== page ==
Mogul 8-16
Mogul 8-16
Mogul 8-16 at Antique Powerland, Brooks, Oregon, 1998
Model history
Model introduced 1914
Model discontinued 1917
Model status Discontinued
No. produced 14,065
Superseded by Mogul 10-20/15-30
Engine Specification
Engine make International
Fuel type distillate, kerosene
Power hp 16 belt, 8 drawbar (rated)
Governed rpm 400
Displacement cu in /(litre) 603 ci
No. of Cylinders 1
Bore in (mm) 8 in
Stroke in (mm) 12 in
Cooling system Water
Naturally aspirated, Turbo or Supercharged NA
Transmission Details
Transmission type Unknown
Gearbox make International
Forward 1
Reverse 1
Drive 2-WD
Linkage Category Unknown
Tyre Sizes (std/options)
Front steel 36"x6"
Rear steel 54"x10"
Tractor Dimensions
Length (inches/metres) 135 in
Width (inches/meters) 56 in
Height (inches/meters) 61 in
Weight (nominal) lb/kg 4920 lb
Turning circle (nominal) inches/meters 20 ft
Other info
Factories Tractor Works, Chicago, Illinois, USA
Plow rating 2
Approximate Cost new in (year) $775 (1917)
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The Mogul 8-16 tractor was built from 1914 to 1917 in the International Harvester Tractor Works, Chicago, Illinois, USA.

Model HistoryEdit

Demand for big tractors to break up prairie land fell off in the mid-teens as the land boom in Western Canada collapsed. Manufacturers rushed to come up with 2-3 plow lightweight tractors to replace horses on some smaller farms. The new Mogul 8-16 was a true lightweight tractor, weighing about 5,000 lb and with a 2-plow rating. The engine was a 616ci single-cylinder. The arched front frame and closely spaced front wheels made possible sharp turns for maneuverability in small fields.

The trend toward smaller, cheaper, models really got going with the introduction of the Bull tractor in late-1913. The Bull was an unusual 3-wheeled design with one driven rear wheel. It weighed only 3,800 lb and its unheard of low price of $335 sent it to the top of the sales charts in the US. First full-year production was 3,800. The only remotely competitive models were the Samson single-cylinder Sieve-Grip 6-12, which sold mainly in the Pacific Coast states, and the Waterloo Boy Model L. Waterloo Boy was just getting started with a smaller model and production of the L was only 29 tractors in the first part of 1914 before it was replaced by a more-powerful model. By 1915 farmers were beginning to realize that the Bull had many failings. It was unreliable and it didn’t have enough power (5-12 hp rating) for its 2-plow rating. Bull sales began to drop off. At that time International Harvester introduced the Mogul 8-16. It was simple, reliable, and maneuverable and its large single-cylinder engine and two drive wheels gave it the power and traction to easily handle a 2-bottom plow in most soils. Although it cost almost twice as much as the Bull, sales took off. Mogul production was 5,111 the first full year and went up from there.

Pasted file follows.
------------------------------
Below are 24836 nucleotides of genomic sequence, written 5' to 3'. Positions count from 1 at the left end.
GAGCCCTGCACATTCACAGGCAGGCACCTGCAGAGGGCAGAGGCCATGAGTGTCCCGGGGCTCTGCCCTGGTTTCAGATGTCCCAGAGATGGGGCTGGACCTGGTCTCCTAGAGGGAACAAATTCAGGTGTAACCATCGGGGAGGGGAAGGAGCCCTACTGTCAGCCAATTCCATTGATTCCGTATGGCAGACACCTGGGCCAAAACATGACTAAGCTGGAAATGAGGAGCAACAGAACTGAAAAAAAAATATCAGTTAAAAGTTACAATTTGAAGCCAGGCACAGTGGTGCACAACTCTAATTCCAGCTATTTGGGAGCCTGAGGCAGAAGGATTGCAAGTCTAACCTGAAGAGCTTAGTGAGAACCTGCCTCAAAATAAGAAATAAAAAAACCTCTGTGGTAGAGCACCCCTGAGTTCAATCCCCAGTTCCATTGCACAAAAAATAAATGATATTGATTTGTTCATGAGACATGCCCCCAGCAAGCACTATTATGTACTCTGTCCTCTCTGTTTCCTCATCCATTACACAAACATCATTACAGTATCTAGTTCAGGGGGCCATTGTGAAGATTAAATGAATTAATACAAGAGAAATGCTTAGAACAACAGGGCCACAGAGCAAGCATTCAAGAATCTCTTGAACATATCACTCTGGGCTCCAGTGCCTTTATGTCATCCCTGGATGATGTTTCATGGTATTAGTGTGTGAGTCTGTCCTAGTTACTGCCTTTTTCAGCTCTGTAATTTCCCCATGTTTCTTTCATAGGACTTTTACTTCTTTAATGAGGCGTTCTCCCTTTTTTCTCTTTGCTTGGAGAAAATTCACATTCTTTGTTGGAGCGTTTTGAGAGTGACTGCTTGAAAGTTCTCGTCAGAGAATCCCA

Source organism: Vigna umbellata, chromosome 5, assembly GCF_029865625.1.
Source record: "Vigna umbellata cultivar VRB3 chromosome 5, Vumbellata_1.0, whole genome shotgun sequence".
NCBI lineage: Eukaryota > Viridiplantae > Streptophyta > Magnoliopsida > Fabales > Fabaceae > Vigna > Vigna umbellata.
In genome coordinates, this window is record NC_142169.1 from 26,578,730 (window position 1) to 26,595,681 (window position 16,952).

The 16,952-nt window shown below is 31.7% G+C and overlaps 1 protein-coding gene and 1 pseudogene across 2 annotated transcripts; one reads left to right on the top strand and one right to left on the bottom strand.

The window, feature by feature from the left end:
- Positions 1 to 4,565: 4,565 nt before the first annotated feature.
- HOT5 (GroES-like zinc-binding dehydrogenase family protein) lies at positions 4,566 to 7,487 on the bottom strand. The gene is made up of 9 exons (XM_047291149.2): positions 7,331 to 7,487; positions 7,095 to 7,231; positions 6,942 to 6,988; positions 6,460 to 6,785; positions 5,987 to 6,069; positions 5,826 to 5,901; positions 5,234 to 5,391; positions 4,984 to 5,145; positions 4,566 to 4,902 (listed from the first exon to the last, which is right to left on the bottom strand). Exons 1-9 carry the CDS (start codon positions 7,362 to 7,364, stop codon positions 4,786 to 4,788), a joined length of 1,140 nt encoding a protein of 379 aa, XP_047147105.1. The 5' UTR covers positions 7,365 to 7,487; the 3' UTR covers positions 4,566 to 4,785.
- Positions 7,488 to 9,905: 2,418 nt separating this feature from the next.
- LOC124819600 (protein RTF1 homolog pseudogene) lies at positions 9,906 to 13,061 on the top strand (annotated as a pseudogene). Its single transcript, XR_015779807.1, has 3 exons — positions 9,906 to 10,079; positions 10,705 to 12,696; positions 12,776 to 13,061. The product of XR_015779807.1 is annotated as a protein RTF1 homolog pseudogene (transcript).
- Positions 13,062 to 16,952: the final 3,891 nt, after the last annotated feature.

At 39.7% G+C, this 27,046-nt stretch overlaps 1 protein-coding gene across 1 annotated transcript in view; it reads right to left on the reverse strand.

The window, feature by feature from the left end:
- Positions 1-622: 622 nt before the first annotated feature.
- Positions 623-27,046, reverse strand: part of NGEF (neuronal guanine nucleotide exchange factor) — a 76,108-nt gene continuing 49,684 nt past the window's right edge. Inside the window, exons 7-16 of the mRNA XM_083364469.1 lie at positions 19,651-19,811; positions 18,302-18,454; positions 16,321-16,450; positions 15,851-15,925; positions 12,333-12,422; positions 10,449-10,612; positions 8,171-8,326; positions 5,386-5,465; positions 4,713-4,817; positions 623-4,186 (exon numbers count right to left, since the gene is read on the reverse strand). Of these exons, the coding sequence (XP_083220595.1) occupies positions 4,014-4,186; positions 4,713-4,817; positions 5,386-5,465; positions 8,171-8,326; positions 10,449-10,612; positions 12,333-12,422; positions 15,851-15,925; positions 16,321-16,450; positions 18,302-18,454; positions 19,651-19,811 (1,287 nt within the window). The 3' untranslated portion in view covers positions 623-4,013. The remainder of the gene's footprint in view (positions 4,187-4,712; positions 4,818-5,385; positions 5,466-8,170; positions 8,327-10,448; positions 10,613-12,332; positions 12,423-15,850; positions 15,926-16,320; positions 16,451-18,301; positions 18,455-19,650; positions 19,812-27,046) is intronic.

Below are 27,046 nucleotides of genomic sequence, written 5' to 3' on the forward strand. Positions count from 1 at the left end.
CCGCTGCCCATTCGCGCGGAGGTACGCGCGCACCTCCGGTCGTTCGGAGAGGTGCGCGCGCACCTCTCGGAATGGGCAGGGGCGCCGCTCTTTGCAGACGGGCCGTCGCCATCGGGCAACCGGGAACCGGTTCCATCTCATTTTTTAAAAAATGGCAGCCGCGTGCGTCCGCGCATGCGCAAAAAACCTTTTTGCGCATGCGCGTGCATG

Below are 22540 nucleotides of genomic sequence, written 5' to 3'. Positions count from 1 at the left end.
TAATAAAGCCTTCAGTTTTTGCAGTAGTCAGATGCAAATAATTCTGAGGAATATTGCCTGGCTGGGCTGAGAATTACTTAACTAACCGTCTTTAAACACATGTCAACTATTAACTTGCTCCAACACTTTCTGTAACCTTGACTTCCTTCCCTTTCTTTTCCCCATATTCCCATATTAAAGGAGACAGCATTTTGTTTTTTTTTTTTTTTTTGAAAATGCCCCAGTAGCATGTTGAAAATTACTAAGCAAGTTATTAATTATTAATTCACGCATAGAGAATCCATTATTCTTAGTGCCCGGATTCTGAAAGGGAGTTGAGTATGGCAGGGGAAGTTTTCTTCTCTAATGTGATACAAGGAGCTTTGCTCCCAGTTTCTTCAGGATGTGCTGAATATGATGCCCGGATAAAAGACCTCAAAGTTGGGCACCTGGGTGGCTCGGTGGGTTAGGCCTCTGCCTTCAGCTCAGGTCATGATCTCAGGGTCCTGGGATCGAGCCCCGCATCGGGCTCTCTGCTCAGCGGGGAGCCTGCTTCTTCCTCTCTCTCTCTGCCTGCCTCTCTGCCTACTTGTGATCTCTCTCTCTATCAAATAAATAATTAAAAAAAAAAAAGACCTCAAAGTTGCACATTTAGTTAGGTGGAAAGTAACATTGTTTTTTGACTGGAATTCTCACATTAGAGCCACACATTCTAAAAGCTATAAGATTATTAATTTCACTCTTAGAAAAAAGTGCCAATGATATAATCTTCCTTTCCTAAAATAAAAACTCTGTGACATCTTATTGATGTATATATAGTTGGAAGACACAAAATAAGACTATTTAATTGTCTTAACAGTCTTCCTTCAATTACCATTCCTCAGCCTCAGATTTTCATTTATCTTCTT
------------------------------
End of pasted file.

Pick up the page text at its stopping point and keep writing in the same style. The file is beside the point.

Factory locations Edit

  • Tractor Works, Chicago, Illinois, USA

Specification Edit

See Infobox for details

Serial Numbers Information Edit

Year Serial run[1] Number Built[2] Notes (Total built 14,065).
1914 20
1915 SB501-3750 5111
1916-17 SB3751-15000
1916 8269
1917 665


Mogul 8-16 sn SB3529 at Newby Hall 2011 - IMG 9476

Mogul 8-16

See alsoEdit

References / sourcesEdit

Based on the article at The Science museum Object Wiki web site

  1. Wendel, C. H. 1981. 150 Years of International Harvester, Crestline Publishing Co., Sarasota, Florida. (serial numbers p.411)
  2. Klancher, Lee 1996. International Harvester Photographic History, Motorbooks International, Osceola, Wisconsin, p.34

External linksEdit

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